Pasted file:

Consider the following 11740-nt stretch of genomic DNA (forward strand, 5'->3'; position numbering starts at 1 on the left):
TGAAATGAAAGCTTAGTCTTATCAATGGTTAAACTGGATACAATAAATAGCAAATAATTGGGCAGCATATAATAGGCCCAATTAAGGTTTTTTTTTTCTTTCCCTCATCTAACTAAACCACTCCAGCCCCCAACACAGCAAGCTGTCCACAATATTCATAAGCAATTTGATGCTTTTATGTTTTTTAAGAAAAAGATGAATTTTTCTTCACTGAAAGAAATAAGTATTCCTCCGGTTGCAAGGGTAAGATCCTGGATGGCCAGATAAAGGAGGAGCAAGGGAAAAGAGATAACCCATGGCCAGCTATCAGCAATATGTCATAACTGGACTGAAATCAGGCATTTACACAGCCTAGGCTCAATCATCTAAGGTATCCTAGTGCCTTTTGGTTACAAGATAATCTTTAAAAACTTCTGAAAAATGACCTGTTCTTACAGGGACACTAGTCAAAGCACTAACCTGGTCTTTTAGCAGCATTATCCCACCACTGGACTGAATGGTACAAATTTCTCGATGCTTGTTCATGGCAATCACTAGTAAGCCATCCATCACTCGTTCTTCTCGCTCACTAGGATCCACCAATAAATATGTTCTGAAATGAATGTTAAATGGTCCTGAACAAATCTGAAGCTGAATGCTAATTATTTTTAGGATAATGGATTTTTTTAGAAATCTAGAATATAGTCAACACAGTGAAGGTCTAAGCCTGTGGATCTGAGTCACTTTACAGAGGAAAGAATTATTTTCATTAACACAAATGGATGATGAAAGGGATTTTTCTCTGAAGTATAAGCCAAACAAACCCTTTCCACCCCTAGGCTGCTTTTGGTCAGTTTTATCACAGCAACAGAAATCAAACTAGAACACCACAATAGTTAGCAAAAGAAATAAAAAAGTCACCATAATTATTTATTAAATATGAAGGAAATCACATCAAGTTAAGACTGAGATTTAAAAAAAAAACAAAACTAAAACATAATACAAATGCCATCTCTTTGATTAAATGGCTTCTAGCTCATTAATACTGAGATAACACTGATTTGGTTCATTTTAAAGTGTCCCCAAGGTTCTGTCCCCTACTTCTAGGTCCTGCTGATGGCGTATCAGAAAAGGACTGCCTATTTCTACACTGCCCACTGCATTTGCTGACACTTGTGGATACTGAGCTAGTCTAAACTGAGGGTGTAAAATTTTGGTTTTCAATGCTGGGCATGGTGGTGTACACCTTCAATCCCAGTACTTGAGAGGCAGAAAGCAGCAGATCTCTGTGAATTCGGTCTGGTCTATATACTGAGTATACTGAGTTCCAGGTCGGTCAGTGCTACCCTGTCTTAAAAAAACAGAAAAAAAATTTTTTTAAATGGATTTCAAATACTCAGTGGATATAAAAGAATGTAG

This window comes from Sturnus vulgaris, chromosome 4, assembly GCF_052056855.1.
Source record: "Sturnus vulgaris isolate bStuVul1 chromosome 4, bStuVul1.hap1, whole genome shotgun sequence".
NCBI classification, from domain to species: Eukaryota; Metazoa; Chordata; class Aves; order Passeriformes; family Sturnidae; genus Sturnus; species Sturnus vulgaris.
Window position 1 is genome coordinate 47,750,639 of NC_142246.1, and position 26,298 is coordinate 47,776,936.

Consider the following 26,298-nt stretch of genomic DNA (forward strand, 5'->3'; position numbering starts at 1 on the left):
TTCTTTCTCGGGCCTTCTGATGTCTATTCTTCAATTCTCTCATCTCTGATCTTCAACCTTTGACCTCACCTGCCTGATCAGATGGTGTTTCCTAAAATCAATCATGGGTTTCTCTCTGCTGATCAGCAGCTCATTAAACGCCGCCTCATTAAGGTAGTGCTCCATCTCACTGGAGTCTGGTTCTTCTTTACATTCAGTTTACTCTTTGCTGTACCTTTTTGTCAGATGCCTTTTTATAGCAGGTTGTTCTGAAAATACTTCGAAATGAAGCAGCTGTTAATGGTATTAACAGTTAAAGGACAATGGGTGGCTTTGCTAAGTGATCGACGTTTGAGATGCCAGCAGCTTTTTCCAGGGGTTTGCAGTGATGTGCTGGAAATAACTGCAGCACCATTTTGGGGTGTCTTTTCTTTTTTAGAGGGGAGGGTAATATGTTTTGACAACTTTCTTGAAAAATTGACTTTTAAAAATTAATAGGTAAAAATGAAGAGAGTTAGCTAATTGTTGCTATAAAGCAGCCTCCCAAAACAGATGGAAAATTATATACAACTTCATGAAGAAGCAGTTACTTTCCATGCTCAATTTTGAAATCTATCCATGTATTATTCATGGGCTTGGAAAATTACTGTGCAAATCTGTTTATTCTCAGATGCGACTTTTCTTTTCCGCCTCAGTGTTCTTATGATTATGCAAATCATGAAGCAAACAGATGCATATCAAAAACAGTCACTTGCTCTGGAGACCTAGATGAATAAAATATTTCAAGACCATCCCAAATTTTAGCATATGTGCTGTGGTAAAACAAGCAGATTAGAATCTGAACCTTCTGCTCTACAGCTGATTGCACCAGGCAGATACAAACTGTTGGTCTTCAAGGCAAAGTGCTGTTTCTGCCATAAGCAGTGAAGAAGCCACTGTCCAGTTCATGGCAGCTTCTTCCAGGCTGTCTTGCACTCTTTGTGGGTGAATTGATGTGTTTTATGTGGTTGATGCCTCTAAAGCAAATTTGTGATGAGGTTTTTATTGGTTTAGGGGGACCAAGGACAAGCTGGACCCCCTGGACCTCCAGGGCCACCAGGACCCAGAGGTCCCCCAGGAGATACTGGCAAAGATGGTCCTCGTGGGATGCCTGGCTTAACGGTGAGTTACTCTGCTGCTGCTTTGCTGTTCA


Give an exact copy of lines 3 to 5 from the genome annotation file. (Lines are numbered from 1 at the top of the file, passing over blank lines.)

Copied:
This window comes from Sturnus vulgaris, chromosome 4, assembly GCF_052056855.1.
Source record: "Sturnus vulgaris isolate bStuVul1 chromosome 4, bStuVul1.hap1, whole genome shotgun sequence".
NCBI classification, from domain to species: Eukaryota; Metazoa; Chordata; class Aves; order Passeriformes; family Sturnidae; genus Sturnus; species Sturnus vulgaris.